This Charity Superstore Is Redefining Community And The Way We Give Back

When I was five, my mum had to rely on food handouts from family and friends to keep us going.

I only found out at the end of last year – I’d been helping out at our local food bank and was telling her about how terrible it was that many of the women who ask for help from the charity are either escaping an abusive relationship or going through divorce.

Then she turned around and told me that, following her divorce to my dad, she couldn't afford to buy food for a period of time so had to rely on handouts. I definitely wasn't expecting that.

Mum was embarrassed, back then, to ask anyone for help. But, thankfully for us, a few family members and friends saw she was struggling and would bring bags of food around.

For many people though, this isn't the case. Those who are trying to keep above the poverty line don't necessarily have friends and family who can offer assistance in times of need. Instead, they have to pluck up the courage to ask for help - often from their local food bank.

This weekend Telford Crisis Network - an organisation which offers all manner of support to those in need - is unveiling a new community superstore in, yep you guessed it, Telford.

The organisation has teamed up with Age UK, Salvation Army, British Red Cross, Shropshire Community Project, Stay, YMCA, Citizens Advice Bureau, Maninplace, Thrive, Impact, and of course, the food bank to create Telford Community Store - a huge space offering every type of advice and support possible for those in crisis.

These charities will work together and build better futures for thousands of people, making much more of an impact than they could do separately.

They're occupying a 16,000 sq ft retail unit, free of charge, in the shopping hub of Telford. With all proceeds being split evenly between them, and being pumped straight back into the store.

The community store will, in essence, have everything that a person in crisis will need to survive and gain access to employment - but it will also be open to the public. There'll be two very different groups of people sharing one public space.

Jake Bennett, Coordinator at Telford Crisis Network, oversees the store. He tells HuffPost Lifestyle: "I had a call asking if the Crisis Network and food bank would be interested in taking up a unit on the retail park, but obviously it was a lot of space for just one small charity."

"So, I rang around a few other local charities to see if they'd be interested in sharing the space with me and they said yes! Obviously having lots of different charities in one space is important as we can all offer something different to a person in crisis."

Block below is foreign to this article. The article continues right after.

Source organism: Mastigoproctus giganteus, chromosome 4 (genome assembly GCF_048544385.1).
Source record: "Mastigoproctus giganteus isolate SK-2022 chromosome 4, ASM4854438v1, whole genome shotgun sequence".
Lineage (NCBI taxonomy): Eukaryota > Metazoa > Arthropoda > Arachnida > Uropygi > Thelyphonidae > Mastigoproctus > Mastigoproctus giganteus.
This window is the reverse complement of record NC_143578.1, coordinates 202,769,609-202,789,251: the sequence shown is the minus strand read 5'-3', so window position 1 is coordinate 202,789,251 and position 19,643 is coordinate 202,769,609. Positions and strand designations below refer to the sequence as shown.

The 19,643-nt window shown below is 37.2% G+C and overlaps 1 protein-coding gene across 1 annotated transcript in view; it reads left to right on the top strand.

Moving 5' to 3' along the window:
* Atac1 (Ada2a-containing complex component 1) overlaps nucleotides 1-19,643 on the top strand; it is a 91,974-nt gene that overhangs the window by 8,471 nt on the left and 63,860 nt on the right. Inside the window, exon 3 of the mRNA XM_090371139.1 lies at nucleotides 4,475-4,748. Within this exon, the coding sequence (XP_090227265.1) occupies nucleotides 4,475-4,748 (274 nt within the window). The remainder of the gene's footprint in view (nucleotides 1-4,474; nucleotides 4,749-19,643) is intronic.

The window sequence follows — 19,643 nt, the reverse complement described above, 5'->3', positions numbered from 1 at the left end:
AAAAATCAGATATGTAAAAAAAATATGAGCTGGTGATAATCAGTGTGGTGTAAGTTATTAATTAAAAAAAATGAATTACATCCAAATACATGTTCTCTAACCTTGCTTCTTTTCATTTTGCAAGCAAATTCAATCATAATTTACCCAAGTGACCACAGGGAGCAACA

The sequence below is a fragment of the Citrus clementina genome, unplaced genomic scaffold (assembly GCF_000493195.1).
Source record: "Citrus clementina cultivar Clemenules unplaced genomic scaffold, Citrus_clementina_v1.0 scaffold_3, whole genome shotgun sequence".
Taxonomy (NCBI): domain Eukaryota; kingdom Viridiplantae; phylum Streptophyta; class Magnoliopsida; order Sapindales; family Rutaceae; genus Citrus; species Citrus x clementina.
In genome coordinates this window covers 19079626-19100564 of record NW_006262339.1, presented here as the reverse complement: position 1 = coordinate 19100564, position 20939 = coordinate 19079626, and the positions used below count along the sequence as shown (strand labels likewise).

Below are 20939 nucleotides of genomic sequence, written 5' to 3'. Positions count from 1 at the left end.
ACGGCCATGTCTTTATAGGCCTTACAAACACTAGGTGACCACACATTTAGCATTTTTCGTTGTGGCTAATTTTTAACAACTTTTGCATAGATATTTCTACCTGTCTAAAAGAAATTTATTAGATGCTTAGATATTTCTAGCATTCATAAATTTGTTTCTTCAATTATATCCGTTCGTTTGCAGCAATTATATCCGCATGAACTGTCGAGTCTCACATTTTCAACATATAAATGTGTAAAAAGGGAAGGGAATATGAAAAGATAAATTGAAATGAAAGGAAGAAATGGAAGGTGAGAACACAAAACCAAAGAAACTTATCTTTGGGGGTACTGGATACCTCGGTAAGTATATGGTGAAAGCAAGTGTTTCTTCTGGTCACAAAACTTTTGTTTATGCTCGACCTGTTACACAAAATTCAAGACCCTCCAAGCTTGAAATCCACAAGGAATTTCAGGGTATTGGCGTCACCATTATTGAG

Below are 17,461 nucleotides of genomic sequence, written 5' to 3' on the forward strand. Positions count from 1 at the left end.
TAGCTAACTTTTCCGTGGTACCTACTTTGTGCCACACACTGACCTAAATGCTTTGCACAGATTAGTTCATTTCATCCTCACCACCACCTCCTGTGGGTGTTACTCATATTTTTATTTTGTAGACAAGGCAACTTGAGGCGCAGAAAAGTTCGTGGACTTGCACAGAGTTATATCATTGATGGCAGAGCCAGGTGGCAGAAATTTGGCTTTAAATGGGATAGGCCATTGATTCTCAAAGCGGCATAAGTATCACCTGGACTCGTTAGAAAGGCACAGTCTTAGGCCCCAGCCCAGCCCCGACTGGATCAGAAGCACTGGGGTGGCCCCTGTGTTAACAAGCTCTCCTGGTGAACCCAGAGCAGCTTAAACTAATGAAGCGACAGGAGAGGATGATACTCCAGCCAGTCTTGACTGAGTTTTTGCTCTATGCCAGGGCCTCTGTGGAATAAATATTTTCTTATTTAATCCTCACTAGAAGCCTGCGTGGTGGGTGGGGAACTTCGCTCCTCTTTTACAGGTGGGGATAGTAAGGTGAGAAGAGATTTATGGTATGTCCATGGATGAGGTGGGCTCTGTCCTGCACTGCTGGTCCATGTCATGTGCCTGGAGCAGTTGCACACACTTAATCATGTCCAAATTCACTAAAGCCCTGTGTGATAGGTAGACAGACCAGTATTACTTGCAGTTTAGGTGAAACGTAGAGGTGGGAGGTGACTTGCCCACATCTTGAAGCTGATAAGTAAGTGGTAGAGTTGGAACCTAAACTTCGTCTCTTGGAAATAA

Redefining the way we give back

You're probably already aware of normal charity shop protocol. You go in, you browse around, and then usually a very lovely old lady at the counter will serve you. Then you pay and leave.

It’s a detached experience in the sense that you don’t see where your money goes. You don't see the end result.

In the case of Telford Community Store, both the donator and the receiver are using the same space. People will be browsing the charity shop to buy clothes while those in crisis will be coming to collect food or furniture or clothing for themselves.

Members of the public will be able to meet with those who are in need, they’ll be able to have a chat and cuppa in the cafe, and actually come out of the store feeling like they’ve really helped someone rather than just feeling, well... empty. It's an engaging experience and it's bringing a sense of community with it.

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In a nutshell, Telford Community Superstore will offer:

:: The food bank where people can go to collect food parcels, albeit discretely.

:: Furniture which has been repurposed through a local youth scheme for the unemployed. A lot of it is provided through donations as well as from Shropshire Community Project.

:: A support centre where people in crisis can go for career, financial or general life advice.

:: Computer café to enable people to apply for jobs or youngsters to do their homework.

:: Clothes bank filled with interview-appropriate clothing and warm winter-wear for those in crisis. As well as general 'charity shop' clothing for people to buy.

:: Regular table top sales where people can swap toys or clothes.

:: All manner of other community projects.

Bennett says that he felt inspired to join Telford Crisis Network because of his own personal experience which almost forced him and his wife into poverty.

"I'd lost everything, my business and very nearly my home. We had nothing," he says.

Thankfully, the couple were able to land on their feet after receiving help and support from the local community.

"We were really moved that there was so much support around us," he added.

Now, Jake aims to channel his personal experiences and offer support to those in need through the community store.

"A year ago we found a girl who was sleeping rough under some railway arches. We found her and, with the help of other charities, managed to access accommodation, clothing and food for her," he says.

"Shortly after we'd found her, the girl found out that she was pregnant.

"I can't begin to imagine how she would've coped if she'd still been sleeping rough while pregnant, it would've been absolutely awful."

"Thanks to our help, she's now had a baby, they're both fine and most importantly, they're safe."

Telford Community Store opens to the public Saturday 15 November at Unit 5, Forge Retail Park, Colliers Way, Telford. TF3 4AG. To support the project or seek help for your own family or a loved one's, visit their website.